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MWRC Highlights Part 2 of 2

This is Part 2 of my 2012 Mountain West Ruby Conference Highlights article I posted the week of the conference. To date, I still have a ton of TODO reading from the conference. Here are some of the things mentioned during Day 2 of the conference that are on that list.

Rollout: a gem that enables/disables sets of features for certain conditions, users, etc.

  • Rollout is a very slick way to activate or deactivate features within your web app programmatically. Perhaps you want to deploy a new feature in production, but only for internal IP addresses, or certain @users, or a percentage of your @users. Perhaps you do and that feature blows up in production, but it's no big deal because with Rollout it only takes one line of code to turn that feature off for everyone. Perhaps it doesn't "blow up" as much as "melt down" and you'd like your app to turn off that feature automagically before you get an angry call from your CTO? Check out the Degrade gem for that, Rollout's awesome superhero sidekick.
  • By James Golick
  • Get it: https://github.com/jamesgolick/rollout
  • Mentioned by: Matt White in his "Continuous Deployment" talk

Vagrant: an open source tool that manages virtual machines and their development environments to facilitate, well, development

  • There are a lot of good reasons for checking out Vagrant. Fully working dev environments are portable between team members. They are reproducible. They are compartmentalized and switch-off-able.

    The Rock, leading the charge.
    Spend a few weeks working on client B's project with its specific environment needs, halt or suspend-to-disk that VM and instantly fire up client A's VM and its customized stack and pick up where you left off on that project.
  • Behind the scenes, it uses Virtualbox and Chef or Puppet for VM creation and provisioning, so it’s not reinventing the wheel. Smart.
  • I started developing Ruby on Rails at End Point, so I've always had the luxury of developing on a SpreeCamps server or at least in a DevCamps environment on a client's server. (At the risk of shilling for my employer on their own blog, I'll point out that those are both End Point creations and they are frickin' sweet.) Previous to working at End Point, I have taken the ride on that emotional roller coaster that is setting up a local dev environment (for other languages) with a bunch of dependencies . I've done it more than once, in fact. If you're like me and you had to do it without The Rock leading the way, you know it's no fun. If for some reason I couldn't use SpreeCamps or DevCamps, I'd definitely go with Vagrant.
  • By Mitchell Hashimoto and John Bender
  • Get it: vagrantup.com
  • Recommended by: Mitchell Hashimoto during his "Rack Middleware as a General Purpose Abstraction" talk

New Relic

  • If you're thinking I must be the last person on earth to hear about New Relic, you're wrong. I checked and my mother has also never heard of it and that woman is a saint with a heart of gold so you show some respect. Also she reads my blog. New Relic is a free* service that provides some pretty deep and valuable analytics and monitoring for your web app. Create an account on their site, install their gem and a YAML file with your account key, and restart your app. Their site has a great UI for presenting data on application code, database, front-end performance, etc. While I have signed up for a free New Relic account, I haven't started using it yet so I can't speak to how well it all works in reality. But, more than one MWRC speaker made an informal endorsement, so it's definitely worth checking out, especially for free.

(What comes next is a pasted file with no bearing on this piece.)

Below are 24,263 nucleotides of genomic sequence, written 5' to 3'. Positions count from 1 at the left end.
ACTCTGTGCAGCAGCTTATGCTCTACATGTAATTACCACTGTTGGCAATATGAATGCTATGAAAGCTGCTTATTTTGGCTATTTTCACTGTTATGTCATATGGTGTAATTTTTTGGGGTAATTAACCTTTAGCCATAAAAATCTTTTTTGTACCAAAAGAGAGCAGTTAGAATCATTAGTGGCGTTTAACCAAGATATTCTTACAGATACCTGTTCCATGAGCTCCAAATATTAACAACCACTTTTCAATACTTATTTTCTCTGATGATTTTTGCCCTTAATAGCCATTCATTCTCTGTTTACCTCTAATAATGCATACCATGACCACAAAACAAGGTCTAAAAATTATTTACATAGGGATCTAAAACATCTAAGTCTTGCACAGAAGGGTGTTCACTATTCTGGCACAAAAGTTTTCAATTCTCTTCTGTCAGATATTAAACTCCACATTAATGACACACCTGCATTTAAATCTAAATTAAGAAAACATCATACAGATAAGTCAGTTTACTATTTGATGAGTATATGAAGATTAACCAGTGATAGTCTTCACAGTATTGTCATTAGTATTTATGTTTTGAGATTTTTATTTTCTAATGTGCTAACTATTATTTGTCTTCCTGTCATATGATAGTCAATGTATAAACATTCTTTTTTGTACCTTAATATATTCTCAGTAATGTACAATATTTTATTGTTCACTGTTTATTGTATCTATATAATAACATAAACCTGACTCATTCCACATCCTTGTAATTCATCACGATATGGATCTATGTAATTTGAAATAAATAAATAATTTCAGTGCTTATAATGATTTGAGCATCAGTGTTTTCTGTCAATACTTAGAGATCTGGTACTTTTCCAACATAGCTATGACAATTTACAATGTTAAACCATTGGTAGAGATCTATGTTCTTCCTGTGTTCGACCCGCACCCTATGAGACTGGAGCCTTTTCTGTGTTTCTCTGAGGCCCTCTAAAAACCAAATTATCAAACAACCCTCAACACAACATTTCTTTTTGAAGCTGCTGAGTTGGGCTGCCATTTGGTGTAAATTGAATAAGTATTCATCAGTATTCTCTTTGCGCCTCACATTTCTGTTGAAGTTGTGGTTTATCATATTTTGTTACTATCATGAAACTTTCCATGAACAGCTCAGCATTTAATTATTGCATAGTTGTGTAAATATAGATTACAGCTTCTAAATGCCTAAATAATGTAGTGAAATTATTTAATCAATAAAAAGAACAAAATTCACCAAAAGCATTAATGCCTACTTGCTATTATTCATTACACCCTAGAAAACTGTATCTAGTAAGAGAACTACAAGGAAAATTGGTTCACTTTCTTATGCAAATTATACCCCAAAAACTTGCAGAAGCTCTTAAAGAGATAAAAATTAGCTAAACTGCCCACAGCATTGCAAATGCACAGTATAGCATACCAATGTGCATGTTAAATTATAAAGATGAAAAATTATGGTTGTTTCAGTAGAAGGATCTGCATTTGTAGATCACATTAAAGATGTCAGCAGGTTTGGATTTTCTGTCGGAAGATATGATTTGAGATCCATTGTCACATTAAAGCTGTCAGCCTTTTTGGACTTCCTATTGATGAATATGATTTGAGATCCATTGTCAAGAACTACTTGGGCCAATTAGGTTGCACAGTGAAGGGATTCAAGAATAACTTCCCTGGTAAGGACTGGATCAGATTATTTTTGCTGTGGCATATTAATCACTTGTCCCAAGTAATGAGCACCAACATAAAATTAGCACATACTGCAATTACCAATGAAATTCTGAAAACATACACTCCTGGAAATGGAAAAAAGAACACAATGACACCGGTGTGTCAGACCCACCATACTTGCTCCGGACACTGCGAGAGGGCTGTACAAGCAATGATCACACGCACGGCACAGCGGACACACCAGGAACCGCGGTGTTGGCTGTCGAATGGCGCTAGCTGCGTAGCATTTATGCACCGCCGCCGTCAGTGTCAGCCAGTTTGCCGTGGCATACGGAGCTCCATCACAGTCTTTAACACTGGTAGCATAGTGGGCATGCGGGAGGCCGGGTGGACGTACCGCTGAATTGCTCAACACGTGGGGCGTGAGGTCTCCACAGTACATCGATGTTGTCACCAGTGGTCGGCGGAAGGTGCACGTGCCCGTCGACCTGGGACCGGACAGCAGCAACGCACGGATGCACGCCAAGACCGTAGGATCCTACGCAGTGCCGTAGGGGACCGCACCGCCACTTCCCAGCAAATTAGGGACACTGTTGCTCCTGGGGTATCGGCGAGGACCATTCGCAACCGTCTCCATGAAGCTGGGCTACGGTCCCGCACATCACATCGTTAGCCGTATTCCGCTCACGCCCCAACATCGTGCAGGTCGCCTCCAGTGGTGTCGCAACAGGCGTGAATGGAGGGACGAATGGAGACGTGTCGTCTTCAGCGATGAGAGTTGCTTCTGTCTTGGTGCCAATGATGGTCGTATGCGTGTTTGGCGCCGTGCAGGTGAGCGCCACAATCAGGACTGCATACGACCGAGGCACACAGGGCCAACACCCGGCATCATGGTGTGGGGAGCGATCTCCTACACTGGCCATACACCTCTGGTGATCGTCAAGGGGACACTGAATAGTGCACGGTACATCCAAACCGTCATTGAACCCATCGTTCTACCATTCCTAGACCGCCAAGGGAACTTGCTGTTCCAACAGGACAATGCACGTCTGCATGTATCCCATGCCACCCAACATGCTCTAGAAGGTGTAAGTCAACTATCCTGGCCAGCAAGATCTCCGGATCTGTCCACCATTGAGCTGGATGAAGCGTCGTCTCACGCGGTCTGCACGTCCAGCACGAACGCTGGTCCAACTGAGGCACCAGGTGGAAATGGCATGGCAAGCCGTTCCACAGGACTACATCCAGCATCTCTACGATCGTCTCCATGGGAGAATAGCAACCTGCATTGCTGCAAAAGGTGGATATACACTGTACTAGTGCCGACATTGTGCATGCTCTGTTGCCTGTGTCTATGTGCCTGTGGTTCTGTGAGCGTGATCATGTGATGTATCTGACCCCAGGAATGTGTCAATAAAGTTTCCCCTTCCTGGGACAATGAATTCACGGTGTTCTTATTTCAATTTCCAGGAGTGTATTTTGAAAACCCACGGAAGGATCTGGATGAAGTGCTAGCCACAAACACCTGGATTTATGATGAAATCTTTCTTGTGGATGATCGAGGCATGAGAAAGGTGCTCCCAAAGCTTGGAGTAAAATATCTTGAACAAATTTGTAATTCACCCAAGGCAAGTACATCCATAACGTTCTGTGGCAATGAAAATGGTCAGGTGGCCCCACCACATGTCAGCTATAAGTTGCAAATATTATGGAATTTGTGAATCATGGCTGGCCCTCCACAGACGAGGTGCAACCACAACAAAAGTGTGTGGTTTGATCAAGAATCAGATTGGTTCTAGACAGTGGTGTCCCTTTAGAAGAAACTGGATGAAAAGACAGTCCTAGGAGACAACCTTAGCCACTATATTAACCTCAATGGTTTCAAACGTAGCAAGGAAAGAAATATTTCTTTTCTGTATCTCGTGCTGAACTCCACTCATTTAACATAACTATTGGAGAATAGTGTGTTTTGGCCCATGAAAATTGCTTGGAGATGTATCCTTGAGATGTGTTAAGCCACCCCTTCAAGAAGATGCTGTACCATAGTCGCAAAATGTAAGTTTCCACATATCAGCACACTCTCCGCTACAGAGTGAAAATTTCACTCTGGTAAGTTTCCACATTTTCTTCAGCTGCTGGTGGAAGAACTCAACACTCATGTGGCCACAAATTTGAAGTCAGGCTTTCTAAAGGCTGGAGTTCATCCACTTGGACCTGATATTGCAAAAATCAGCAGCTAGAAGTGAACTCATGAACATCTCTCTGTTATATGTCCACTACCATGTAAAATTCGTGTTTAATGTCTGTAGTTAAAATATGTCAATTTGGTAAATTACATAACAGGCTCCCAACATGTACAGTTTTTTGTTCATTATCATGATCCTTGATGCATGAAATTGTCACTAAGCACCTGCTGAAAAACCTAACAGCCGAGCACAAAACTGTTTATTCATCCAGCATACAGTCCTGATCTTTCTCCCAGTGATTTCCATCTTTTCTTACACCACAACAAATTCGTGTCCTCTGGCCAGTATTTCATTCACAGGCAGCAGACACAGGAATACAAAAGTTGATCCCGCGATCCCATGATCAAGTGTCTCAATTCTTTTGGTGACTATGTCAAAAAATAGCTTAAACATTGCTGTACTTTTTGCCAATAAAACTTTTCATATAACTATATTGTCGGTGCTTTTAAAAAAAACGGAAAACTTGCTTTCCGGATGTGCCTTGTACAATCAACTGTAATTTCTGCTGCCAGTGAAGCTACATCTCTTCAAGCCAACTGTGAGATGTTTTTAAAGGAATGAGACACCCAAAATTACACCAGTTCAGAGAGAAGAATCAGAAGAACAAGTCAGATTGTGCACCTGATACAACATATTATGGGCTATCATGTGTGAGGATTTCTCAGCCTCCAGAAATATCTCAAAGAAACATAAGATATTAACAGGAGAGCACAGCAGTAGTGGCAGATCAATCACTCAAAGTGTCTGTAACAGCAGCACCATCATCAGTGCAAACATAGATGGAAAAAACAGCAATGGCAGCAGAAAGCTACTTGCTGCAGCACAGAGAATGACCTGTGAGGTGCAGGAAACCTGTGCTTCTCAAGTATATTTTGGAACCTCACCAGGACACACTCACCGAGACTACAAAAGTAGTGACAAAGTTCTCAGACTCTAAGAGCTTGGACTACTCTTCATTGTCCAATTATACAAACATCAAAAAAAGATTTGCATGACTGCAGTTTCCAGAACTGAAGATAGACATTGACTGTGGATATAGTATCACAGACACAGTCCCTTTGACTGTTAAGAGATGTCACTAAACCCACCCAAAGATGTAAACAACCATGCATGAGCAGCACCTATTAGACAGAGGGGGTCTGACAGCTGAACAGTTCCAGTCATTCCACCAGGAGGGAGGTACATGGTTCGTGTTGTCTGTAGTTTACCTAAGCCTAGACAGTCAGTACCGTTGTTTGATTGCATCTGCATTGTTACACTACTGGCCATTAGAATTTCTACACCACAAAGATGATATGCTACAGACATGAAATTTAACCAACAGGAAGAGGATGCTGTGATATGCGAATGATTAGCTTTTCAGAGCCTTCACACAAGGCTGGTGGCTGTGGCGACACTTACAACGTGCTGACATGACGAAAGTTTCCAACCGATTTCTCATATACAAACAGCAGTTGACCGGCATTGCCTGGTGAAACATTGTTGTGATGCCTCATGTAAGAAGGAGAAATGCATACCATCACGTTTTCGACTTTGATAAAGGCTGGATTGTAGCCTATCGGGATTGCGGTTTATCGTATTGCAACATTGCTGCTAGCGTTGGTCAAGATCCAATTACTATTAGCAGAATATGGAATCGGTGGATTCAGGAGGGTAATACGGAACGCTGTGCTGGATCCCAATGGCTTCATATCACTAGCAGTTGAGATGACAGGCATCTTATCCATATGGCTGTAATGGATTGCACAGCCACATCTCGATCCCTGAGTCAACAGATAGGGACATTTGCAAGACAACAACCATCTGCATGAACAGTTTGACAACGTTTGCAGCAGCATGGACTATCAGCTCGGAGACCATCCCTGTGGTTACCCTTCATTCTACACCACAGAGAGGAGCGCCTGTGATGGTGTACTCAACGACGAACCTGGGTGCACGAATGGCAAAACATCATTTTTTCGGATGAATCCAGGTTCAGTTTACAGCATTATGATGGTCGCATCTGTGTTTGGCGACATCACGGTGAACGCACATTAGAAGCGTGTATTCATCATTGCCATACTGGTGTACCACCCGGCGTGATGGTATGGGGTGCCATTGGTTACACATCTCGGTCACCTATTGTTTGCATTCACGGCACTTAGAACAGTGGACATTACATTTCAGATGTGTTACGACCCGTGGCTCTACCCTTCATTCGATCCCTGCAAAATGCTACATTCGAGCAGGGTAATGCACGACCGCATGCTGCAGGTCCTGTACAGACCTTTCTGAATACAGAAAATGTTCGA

• *Their Free account provides basic functionality and their Standard and Pro accounts are Non-Free, but offer additional functionality. If you’re running a Standard or Pro account, please let me know what you think about the additional features and their bang for the buck.
  • By New Relic
  • Get it: Surprise! New Relic
  • Mentioned by BJ Clarke and others

Hstore data-type in Postgres

  • Much like New Relic, Postgres's hstore data-type is not "new" in the traditional sense, but more in a "new to me" sense. Simply put, the hstore data-type in Postgres allows you to store structured key/value data in an indexable column such that the structure itself is intelligently queryable in Postgres.
  • Described by Will Leinweber as a solution for data that would be pain to store and work with in strict third normal form. To be honest, I've only abandoned third normal form in a small number of cases and it was for performance reasons. So using hstore columns seems a little "wild, wild west" to me. Nevertheless, after seeing Will's examples of using hstore columns, I'm going to keep the idea in mind for the nastier schema challenges out there.
  • By Postgres
  • Get it: It's been a Postgres extension since Postgres 8.2.
  • Mentioned by Will Leinweber during his "Schemaless SQL - The Best of Both Worlds" talk

This concludes my personal list of highlights for the Mountain West Ruby Conference. I urge you to check out the tools and people I've mentioned here and in Part I. Both Part I and Part II actually took me quite a while to write, as there was so much interesting reading to be had once I hit these people's blogs and GitHub pages. I would definitely invite you to, as Bruce Dickinson once said, "really explore the space." Last but not least, here's a shout out to Mike Farmer's excellent review of the conference's various discussions on dealing with Rails application complexity.

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